“This is important because if you take a step back and you look at the public discourse on climate change, it's about future uncertainty,” Van Houtan said. “What our study finds is this is not some hypothetical future event or phenomena that may or may not occur. This is something that's a historical fact. It's already happened. We're living in an extremely hot world in the ocean as of 2014, and in some regions of the ocean, a couple of decades earlier.”
Given the alarming acceleration of extreme heat in such huge swaths of the ocean, it’s not surprising that marine ecosystems are struggling to adjust to a much hotter environment. In some cases, rising temperatures are driving migrating species to new territories in cooler waters at higher latitudes. Other vital ecosystems, such as coral reefs, are dying off as temperatures exceed their survival thresholds, causing once-vibrant biological hotspots to become inhospitable to many species.
“All organisms have a physiological limit,” Van Houtan said. “They have constraints, and extremes hit on those constraints. The more often they occur, the more constrained organisms and species—plants and animals in the ocean and on land—are going to be adversely affected. And that's what we're seeing.”
This mass disruption of marine environments is, of course, a troubling trend in its own right, but these changes also have major implications for human lives and livelihoods. Tanaka and Van Houtan found that extreme heat is intruding into many ocean regions that are economically important, which will restrict production from fisheries and other industries. Tanaka has already had a front-row seat to one of these disruptions, during his PhD at the University of Maine.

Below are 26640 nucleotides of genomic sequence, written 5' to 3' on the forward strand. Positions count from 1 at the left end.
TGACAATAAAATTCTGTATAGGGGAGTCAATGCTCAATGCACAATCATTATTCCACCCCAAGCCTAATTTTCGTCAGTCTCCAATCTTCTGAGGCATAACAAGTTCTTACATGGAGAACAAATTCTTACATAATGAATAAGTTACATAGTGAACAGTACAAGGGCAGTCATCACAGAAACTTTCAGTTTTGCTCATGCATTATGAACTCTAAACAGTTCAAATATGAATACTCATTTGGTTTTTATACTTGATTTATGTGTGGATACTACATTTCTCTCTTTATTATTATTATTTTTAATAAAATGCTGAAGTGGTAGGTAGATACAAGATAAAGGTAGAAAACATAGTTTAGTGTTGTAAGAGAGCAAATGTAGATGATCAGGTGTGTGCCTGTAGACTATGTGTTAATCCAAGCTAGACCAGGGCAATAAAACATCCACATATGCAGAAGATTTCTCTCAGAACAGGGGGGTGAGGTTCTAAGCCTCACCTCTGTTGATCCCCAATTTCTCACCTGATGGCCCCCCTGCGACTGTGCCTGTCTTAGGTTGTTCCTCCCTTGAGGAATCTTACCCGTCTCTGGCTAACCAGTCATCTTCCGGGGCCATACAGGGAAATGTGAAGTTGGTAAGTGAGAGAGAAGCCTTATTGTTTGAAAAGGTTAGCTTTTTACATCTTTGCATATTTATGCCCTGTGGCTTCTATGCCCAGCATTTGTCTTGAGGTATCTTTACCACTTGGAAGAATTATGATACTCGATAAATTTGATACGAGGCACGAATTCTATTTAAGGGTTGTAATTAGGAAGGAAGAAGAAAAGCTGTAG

“The Gulf of Maine was experiencing one of the fastest-warming rates globally, and lobster was the biggest fishery in the US by value,” he said. “Naturally, I did my dissertation on climate change and US lobster fisheries.”
“The 2012 Gulf of Maine heatwave gave us a really eye-opening case study of how climate-driven changes in the commercially valuable species biogeography threw off the entire lobster fisheries system,” Tanaka continued. “This is just one case study, but we can expect similar outcomes from future extreme heat events.”
In this way, the new study adds to the overwhelming evidence that human-driven climate change is not only wreaking havoc on marine species, it is also a major threat to human societies across the globe.
“Any discussion of climate change that doesn't begin and end with the ocean probably needs to be reframed,” Van Houtan said. “It's 97 percent of the water on our planet. It generates the primary source of protein for two to three billion people every day. It provides medicine and good stable jobs.”
“It is the beating heart of our climate system, and it needs to be at the forefront of any climate discussion,” he concluded.
Update: This article has been updated to include comments from study lead author Kisei Tanaka.